Scientists warn El Nino coral damage could be worst ever
(AFP) Scientists Thursday warned the world faced mass global coral bleaching next year driven by the warming effects of the El Nino weather phenomenon, and it could be the worst on record.
A study by the University of Queensland and the US National Oceanic Atmospheric Administration said it would be only the third recorded global bleaching event in history, with areas such as Australia's Great Barrier Reef set to be hard hit.
"If conditions continue to worsen, the Great Barrier Reef is set to suffer from widespread coral bleaching and subsequent mortality, the most common effect of rising sea temperatures," said the university's Global Change Institute director Ove Hoegh-Guldberg.
"In the first major global event in 1998, more than half the Great Barrier Reef experienced bleaching with about five to 10 percent of the corals dying.
"Thankfully the Great Barrier Reef was spared during this second global event (in 2010) due to storm activity which alleviated the heat stress. The reef may not be so lucky in 2016."
Bleaching is a phenomenon that turns corals white or fades their colours, an event that threatens a valuable source of biodiversity, tourism and fishing.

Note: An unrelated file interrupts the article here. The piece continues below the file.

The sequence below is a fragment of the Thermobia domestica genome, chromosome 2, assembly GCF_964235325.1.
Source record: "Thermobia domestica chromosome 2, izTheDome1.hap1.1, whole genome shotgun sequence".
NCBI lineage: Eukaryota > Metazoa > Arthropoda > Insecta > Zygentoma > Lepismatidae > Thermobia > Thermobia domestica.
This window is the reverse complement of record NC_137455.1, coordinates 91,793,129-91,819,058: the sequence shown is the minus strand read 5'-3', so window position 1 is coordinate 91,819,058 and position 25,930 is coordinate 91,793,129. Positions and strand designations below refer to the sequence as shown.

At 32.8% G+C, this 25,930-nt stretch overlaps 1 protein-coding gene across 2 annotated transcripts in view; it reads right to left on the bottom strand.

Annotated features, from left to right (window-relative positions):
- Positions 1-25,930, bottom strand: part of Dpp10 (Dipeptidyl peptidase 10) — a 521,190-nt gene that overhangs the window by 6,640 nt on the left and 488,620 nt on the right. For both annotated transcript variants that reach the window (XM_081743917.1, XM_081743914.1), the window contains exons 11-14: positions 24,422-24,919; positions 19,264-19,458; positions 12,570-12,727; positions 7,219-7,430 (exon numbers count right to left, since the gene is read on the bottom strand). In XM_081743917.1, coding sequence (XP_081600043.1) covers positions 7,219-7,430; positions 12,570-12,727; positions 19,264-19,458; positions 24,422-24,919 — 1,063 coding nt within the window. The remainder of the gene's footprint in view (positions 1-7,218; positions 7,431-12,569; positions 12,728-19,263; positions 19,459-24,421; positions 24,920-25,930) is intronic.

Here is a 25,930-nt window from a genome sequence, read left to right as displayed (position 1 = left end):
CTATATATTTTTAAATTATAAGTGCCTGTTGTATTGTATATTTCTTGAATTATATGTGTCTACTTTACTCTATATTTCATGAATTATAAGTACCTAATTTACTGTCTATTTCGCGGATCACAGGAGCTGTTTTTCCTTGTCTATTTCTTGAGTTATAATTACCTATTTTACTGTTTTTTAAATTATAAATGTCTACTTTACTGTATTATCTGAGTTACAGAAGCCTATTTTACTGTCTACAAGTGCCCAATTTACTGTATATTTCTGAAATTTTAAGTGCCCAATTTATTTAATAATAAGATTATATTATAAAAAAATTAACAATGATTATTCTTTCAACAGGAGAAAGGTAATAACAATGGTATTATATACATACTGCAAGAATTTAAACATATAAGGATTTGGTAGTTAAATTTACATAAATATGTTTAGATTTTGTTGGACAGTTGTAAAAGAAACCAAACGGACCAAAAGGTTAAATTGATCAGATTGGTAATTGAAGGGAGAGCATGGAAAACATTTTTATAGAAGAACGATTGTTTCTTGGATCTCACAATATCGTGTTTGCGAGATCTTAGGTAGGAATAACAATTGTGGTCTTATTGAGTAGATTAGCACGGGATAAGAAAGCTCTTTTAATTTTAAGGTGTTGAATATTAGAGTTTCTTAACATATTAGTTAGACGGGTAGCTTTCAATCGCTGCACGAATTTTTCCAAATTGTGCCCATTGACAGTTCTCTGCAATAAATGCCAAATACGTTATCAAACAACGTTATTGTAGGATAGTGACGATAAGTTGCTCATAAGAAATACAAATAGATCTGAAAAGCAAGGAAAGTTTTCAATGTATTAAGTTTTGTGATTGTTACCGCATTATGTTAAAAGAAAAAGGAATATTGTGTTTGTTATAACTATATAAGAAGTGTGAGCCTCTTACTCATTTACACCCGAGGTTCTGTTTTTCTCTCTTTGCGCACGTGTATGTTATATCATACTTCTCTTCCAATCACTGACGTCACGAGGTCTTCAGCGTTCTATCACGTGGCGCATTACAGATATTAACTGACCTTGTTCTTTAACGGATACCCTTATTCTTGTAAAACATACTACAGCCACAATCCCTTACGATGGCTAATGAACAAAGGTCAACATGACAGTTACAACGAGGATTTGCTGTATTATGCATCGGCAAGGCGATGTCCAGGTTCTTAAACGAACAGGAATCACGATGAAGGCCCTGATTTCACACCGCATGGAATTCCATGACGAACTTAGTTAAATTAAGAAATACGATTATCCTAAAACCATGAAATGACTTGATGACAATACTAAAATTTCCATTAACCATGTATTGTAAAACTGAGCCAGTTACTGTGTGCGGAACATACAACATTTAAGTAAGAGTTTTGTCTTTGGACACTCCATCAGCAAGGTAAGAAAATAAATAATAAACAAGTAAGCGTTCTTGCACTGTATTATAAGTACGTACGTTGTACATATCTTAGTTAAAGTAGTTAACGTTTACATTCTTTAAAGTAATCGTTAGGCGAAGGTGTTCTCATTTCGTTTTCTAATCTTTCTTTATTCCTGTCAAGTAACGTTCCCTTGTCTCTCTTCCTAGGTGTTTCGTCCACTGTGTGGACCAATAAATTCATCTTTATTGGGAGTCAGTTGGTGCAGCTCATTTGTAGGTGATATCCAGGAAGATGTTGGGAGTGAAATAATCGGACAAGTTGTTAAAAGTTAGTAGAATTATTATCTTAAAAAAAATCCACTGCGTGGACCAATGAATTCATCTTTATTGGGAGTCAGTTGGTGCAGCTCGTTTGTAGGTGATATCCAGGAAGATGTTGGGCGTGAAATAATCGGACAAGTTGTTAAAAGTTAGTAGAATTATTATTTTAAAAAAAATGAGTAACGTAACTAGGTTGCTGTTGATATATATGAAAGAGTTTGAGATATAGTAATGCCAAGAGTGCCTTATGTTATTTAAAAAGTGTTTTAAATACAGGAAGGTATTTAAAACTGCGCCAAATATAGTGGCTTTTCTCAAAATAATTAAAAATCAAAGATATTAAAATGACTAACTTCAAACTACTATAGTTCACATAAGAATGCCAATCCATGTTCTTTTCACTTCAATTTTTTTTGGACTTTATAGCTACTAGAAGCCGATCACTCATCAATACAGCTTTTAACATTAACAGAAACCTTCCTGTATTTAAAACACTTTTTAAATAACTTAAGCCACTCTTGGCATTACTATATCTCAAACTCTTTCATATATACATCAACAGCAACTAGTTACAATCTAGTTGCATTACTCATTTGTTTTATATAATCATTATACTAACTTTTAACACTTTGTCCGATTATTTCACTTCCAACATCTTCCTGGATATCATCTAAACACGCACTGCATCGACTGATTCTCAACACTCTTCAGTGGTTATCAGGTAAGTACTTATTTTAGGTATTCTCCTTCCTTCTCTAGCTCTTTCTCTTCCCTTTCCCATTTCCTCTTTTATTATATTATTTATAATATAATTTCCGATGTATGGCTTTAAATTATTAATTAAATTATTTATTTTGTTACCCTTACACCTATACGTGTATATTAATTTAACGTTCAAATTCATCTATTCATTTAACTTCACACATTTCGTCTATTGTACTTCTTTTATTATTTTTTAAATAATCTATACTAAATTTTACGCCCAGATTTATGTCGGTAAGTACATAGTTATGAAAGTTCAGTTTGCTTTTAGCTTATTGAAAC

It occurs when reef symbiosis, the mutually beneficial relationship between two organisms that inhabit corals, is disrupted by a surge in ocean warming, although there can also be other causes.
One of the worst episodes on record, which affected reefs in 60 tropical countries, took place in 1998, when the El Nino weather pattern was exceptionally strong.
The phenomenon occurs when trade winds that circulate over waters in the tropical Pacific start to weaken and sea surface temperatures rise.
US government scientists in August said the El Nino currently underway, the first in five years, could be among the strongest in 65 years, while authorities in Australia have predicted it would be "strong" and "substantial".
Hoegh-Guldberg said research he conducted in 1999 predicted mass coral bleaching events would become successively worse over time if the world failed to deal with rising atmospheric gases.
"Unfortunately, 16 years later, these predictions are beginning to unfold," he said.